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Pentagon vowed strong reaction should Israel be thretened by neighbors. Killing Triggers Riot. The second lead has the same information, but the dateline shows that the journalist was in Turkey hundreds of miles away. Nominalization allows the writer or speaker to hide the agent of an action about which he is writing or speaking. White Hall last night confirmed the minimum-wage provisions have been deleted from the draft. When a Texas resident living near the U. For example, coverage of negative stories about the Sikh, indo-Pakistani communities by the mass media in Canada and some other Western counties has resulted in stereotypes depicting them as militants, terrorists, and disposed to violence.
The Nation - April 29, Overview: The Nation speaks to an engaged audience as a champion of civil liberties, human rights, and economic justice. The Nation breaks down critical issues with lively editorials, in-depth investigative reporting and analysis, as well as award-winning arts coverage.
Publisher and Editor: Katrina vanden Heuvel. The Financial Times, one of the world's leading business media organizations, is recognized globally for its authority, integrity and accuracy. The Financial Times provides a degree perspective on global business and geopolitical news by harnessing a worldwide network of award-winning journalists who deliver extensive news, comment and analysis.
New Scientist - April 13, Overview: For people who ask why New Scientist covers the latest developments in science and technology that will impact your world. New Scientist employs and commissions the best writers in their fields from all over the world. Police detained black students b. The detention of black students a. The U. The destrction of the mosque was a mistake Newspapers use the nominalization tactic to de-emphasize the agency of Us when they are involved in negative events. For example, it is a well-known device in the coverage of ethnic issues in Western newspapers, and its function is to mitigate the negative actions of Us or Our organizations such as police.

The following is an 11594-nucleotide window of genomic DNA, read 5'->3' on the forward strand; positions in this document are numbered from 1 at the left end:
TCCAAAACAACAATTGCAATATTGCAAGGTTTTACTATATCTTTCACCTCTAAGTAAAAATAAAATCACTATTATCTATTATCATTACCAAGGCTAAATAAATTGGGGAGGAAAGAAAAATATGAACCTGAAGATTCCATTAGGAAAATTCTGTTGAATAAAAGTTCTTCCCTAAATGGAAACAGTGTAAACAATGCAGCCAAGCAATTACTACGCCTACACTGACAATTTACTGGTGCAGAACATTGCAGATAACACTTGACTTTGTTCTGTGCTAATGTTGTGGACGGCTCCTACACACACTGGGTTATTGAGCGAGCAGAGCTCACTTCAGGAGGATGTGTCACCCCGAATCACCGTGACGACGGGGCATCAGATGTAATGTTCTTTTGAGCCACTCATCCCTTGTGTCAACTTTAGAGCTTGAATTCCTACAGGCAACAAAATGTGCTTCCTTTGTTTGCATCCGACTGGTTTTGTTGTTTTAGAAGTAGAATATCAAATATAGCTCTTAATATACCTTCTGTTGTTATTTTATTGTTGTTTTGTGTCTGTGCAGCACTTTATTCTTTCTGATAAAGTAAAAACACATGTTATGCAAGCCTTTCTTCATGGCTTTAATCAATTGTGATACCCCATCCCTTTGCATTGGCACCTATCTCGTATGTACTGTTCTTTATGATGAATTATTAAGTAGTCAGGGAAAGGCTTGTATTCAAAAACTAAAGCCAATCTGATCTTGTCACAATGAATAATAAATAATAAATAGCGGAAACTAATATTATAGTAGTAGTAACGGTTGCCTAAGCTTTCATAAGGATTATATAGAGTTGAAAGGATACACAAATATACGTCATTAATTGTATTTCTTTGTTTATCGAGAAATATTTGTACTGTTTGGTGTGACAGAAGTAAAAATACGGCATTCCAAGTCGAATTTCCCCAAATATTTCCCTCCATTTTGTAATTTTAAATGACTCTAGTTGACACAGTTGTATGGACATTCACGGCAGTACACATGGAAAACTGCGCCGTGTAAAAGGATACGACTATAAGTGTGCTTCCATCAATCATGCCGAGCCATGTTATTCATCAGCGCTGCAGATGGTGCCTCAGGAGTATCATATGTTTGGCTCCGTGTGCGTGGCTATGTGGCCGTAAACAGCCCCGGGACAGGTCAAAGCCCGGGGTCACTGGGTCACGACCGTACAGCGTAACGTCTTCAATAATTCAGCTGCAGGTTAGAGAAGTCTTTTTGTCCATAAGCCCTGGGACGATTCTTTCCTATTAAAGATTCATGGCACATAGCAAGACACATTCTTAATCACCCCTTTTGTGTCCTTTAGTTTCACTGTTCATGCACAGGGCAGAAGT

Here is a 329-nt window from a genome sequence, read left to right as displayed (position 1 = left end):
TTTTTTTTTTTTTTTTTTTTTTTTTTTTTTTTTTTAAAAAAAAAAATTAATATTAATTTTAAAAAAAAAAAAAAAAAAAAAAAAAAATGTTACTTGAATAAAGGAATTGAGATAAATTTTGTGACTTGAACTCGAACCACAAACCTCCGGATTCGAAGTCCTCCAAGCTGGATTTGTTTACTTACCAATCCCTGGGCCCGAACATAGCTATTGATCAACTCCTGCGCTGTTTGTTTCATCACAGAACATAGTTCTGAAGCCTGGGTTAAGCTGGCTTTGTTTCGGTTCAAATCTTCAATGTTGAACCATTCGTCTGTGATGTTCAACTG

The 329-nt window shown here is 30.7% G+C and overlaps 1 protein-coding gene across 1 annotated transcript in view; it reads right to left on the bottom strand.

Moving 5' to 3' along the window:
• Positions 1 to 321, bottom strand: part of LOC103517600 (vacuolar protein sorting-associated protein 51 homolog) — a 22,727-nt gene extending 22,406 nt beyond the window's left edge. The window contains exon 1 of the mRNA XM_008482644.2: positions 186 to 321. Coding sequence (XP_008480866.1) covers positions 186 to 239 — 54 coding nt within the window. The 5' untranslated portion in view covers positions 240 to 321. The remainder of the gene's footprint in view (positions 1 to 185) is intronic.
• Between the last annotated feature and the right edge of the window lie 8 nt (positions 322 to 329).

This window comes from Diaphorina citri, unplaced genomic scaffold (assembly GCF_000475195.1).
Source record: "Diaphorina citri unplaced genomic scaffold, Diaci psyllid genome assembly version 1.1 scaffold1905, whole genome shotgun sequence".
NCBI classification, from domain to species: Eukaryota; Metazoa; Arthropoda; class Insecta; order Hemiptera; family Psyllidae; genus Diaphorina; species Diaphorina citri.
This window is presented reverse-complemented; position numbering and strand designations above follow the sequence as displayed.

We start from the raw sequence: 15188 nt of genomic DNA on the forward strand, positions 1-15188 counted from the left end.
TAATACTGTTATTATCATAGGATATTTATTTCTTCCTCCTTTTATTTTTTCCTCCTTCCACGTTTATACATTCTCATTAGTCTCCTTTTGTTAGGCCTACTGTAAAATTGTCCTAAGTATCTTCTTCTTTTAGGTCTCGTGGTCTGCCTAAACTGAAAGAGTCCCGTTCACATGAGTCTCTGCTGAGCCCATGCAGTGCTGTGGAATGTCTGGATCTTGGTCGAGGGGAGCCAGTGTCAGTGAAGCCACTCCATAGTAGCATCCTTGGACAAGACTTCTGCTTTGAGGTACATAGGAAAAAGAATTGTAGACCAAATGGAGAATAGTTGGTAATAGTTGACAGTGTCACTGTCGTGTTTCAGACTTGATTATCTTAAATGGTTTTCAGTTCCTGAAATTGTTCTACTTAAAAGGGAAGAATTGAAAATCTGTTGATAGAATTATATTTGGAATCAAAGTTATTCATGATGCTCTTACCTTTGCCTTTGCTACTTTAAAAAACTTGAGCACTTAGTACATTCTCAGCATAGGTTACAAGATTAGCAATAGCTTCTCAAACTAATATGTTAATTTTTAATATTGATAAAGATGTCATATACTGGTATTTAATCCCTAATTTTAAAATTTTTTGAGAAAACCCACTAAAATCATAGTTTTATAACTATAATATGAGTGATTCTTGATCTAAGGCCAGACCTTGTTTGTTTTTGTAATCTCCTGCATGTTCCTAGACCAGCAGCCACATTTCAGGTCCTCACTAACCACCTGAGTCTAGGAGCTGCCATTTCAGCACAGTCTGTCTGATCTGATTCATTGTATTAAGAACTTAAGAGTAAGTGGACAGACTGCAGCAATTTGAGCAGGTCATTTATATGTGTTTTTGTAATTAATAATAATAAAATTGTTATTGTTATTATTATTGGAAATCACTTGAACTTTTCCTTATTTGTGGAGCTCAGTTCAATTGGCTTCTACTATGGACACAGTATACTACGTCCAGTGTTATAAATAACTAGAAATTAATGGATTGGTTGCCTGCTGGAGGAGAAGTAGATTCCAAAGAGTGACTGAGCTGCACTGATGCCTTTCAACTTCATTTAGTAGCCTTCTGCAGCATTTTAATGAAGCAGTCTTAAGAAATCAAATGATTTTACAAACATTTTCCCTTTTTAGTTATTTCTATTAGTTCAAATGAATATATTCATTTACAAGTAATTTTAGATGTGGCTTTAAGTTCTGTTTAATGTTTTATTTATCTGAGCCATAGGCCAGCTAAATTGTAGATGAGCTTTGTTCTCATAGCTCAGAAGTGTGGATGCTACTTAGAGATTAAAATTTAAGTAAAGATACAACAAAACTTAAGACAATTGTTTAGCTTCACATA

Police shot 13 Africans dead, and the incident led to a further wave of violence in the black township. The deaths of 13 Africans triggered a further wave of violence in the black township. Black people took to the streets after police harassed black youths. The harassment of black youths was a major cause of the riots in the city. The bombing of Baghdad left a business destrict destroyed. Police shot demonstrators. Demonstrators died in shooting.
It is Mr. Blair who speaks, and it is he who is involved in war against terror; but through nominalization, the agency is suddenly enlarged to comprise the whole society. The result would be such structures as: To emphasize the agency of an actor or to create emphasis newspapers also use this technique.
Examples of the use of this technique on immigration issues or Iraqi crisis are: It is the foreigners who are causing all this unemployment. It is unemployment that the foreigners bring here.
What the foreigners bring here is unemployment. What we need is a strong international will to beat the dictator of Baghdad.
It was negligence on the part of international community that emboldened Saddam. Modality refers to the way in which a text can express attitudes towards a situation, and is usually realized in the use of modal verbs can, might, would, etc. Consider the following examples: John will help his friend. John may help his friend. John must help his friend. John should help his friend. Each sentence expresses a different attitude toward the situation. Sentence a makes a prediction about the action — it is almost certain to be taken.
Sentence b implies a possibility that the action will be taken. Sentences c and d assume a necessity or obligation on the part of John to take the action.